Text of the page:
How do I start a sole proprietorship?
Starting a sole proprietorship is an easy process. If you do not set up a corporation, LLC, or other formal business structure, then the moment you start offering goods and services on your own, you become a sole proprietor.
There may be state or local registration or permitting requirements, depending on your area and industry. If you hire workers, you may want to obtain an Employer Identification Number (EIN) to avoid using your Social Security number on your employee tax documents. Paying taxes is also fairly simple, as you pay them as on your personal tax return using a Schedule C form, since there's no distinction between you and your business.
Are there legal requirements to maintain a sole proprietorship?
Knowing how to start a sole proprietorship is only half the battle. You may want to ensure that you have all the necessary state and local permits and licenses to operate a business of your chosen type. As a self-employed person, you may have to spend a fair amount of time and effort on researching the regulations for your type of business. To save time, or confirm your own research, you may want to ask a lawyer.
What legal documents are helpful for sole proprietors?
A sole proprietorship is a business like any other. To thrive, apart from meeting all the regulations and paying taxes on time, a Business Plan with short and long term goals can make the difference between success and failure.
Organization is the key, especially when you are your own employer, or employing others. An Employee Handbook and other policies can both protect your business, and make sure you keep things running smoothly. You may want to have employment documents, or vendor and service contracts, and billing and invoicing forms ready.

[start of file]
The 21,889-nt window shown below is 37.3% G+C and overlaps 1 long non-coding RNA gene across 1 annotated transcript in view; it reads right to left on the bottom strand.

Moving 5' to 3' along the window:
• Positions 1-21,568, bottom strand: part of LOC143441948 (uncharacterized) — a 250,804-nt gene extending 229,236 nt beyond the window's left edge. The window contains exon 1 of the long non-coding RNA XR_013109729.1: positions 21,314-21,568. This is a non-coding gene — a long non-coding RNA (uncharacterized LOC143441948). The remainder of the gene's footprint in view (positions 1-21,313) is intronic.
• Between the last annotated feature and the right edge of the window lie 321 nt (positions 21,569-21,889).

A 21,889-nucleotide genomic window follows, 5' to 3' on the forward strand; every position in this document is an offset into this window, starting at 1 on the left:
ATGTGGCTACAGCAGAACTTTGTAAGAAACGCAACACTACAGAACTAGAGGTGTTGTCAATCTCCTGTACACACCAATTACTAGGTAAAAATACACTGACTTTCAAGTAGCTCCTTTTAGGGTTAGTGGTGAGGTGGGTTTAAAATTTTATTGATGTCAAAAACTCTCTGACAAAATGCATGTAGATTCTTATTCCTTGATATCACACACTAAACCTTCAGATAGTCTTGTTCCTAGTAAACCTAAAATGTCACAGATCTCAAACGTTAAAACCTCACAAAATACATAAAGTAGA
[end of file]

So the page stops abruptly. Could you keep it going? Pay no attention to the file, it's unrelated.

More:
When do sole proprietors want to change business structure?
Even though a sole proprietorship is the easiest business type to set up, it may not be the best choice when it comes to liability protection, business financing options, taking on partners, and more.
When a business starts growing, whether that involves higher revenues or hiring more workers, business owners may want to incorporate or form an LLC. Doing so can protect their personal assets, such as their home and personal bank account, if something goes wrong with their business. Sole proprietors may also want to change their business structure if they plan to sell all or part of their business, take on investors, get bank financing, or are just looking to boost their business's reputation.
If you have more questions about starting a sole proprietorship or leveling up to an LLC or corporation, reach out to a Rocket Lawyer network attorney for affordable legal advice.
This article contains general legal information and does not contain legal advice. Rocket Lawyer is not a law firm or a substitute for an attorney or law firm. The law is complex and changes often. For legal advice, please ask a lawyer.